Saturday, April 15, 2006

"[E]ffect of being both heartfelt and vicious"

"Words are, of course, the most powerful drug used by mankind."
--Rudyard Kipling

The front door opens and in comes her 6-year-old son, Terry, home from school, who starts batting around a blue balloon at the other end of the living room, batting it closer to her, closer, closer. She searches through her iTunes library until she finds one of her favorite downloads -- not music, but a speech by a character named Howard Beale in the movie "Network." She presses "play" and turns up the volume. "I want you to get mad!" Beale shouts at one point. "I want you to get mad!" she shouts along, startling Terry. "What?" he says, backing away with his balloon.

I'd back away, too, as should those prominent Democratic politicians who have been sucking up to this part of the Hysterically Angry Left.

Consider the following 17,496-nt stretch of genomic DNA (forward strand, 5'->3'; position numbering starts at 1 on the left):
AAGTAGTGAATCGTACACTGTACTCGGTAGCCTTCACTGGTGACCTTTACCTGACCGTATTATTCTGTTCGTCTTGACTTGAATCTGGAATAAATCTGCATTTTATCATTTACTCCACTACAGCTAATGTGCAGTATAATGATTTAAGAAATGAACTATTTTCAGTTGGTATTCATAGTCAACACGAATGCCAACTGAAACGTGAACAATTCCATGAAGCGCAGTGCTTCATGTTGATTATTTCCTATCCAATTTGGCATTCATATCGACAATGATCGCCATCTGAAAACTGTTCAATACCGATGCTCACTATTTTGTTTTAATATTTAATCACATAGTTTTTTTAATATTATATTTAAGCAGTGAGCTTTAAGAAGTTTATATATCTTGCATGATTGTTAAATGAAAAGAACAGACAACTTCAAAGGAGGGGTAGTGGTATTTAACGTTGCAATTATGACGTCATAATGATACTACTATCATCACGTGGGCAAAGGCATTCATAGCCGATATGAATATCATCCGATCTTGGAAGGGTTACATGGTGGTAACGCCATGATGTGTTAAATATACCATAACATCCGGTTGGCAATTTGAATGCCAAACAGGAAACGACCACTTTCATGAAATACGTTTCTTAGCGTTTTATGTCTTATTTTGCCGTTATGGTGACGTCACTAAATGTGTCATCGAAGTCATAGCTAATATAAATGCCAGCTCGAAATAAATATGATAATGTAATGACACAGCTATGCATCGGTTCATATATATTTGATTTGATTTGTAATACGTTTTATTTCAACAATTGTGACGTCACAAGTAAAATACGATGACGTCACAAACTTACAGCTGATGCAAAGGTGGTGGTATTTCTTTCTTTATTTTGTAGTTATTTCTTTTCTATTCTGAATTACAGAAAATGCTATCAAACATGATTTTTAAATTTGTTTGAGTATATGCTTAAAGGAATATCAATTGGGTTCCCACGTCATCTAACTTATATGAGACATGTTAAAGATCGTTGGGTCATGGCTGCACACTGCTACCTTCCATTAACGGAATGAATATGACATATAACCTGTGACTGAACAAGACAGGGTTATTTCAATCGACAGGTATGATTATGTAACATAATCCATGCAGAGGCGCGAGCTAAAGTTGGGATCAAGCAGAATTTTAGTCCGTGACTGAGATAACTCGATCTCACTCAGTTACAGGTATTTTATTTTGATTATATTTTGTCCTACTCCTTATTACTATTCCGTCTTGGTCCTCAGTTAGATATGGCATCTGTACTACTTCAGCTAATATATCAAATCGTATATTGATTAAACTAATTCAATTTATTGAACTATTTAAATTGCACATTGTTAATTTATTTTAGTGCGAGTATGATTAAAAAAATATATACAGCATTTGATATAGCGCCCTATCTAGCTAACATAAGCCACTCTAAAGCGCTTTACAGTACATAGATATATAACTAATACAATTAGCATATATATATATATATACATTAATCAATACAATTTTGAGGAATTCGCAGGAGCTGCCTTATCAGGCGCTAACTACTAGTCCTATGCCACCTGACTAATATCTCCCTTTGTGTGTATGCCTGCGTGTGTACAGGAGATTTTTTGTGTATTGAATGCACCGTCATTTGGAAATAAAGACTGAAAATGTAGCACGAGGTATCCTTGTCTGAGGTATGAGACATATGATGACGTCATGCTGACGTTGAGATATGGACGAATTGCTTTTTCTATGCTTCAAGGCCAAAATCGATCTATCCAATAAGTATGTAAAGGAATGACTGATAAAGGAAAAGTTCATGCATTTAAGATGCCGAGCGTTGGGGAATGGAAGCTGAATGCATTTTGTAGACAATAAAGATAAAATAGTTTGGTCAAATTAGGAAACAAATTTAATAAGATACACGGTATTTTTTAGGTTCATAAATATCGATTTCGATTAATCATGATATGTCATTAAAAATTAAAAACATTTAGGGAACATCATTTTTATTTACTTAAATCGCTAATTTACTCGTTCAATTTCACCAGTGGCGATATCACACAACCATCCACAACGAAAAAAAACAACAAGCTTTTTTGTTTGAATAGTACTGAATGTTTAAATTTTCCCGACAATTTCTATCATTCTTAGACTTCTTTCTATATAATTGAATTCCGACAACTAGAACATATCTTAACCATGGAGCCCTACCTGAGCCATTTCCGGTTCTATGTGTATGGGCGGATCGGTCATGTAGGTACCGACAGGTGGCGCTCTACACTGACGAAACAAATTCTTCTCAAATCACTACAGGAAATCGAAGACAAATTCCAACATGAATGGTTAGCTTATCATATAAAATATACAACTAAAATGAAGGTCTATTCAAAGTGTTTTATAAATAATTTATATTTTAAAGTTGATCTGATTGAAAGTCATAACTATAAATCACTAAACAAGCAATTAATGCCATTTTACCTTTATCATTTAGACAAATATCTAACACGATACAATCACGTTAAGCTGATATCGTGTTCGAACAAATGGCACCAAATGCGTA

Maryscott O'Connor makes Alanis Morissette at her very angriest and most negative sound like Debby Boone. It's hard for me to imagine wanting to vote for anyone who would meet with the approval of O'Connor and her ilk; in fact, that might very well be a disqualifying factor in and of itself.

"If I can't rant, I don't want to be part of your revolution" is how she signs her comments, in the place other people might write "Sincerely."

My almost 6-year-old has more maturity than this, not to mention a better sense of perspective. O'Connor can yell into the mirror of her compadres all she wants, but ultimately all that frothing at the mouth doesn't amount to a cupful of hot spittle. The approach, attitude and malign intent displayed by her and others like her utterly drown out whatever good points they supposedly want to get across.

"Who you are is speaking so loudly that I can't hear what you're saying."
--Ralph Waldo Emerson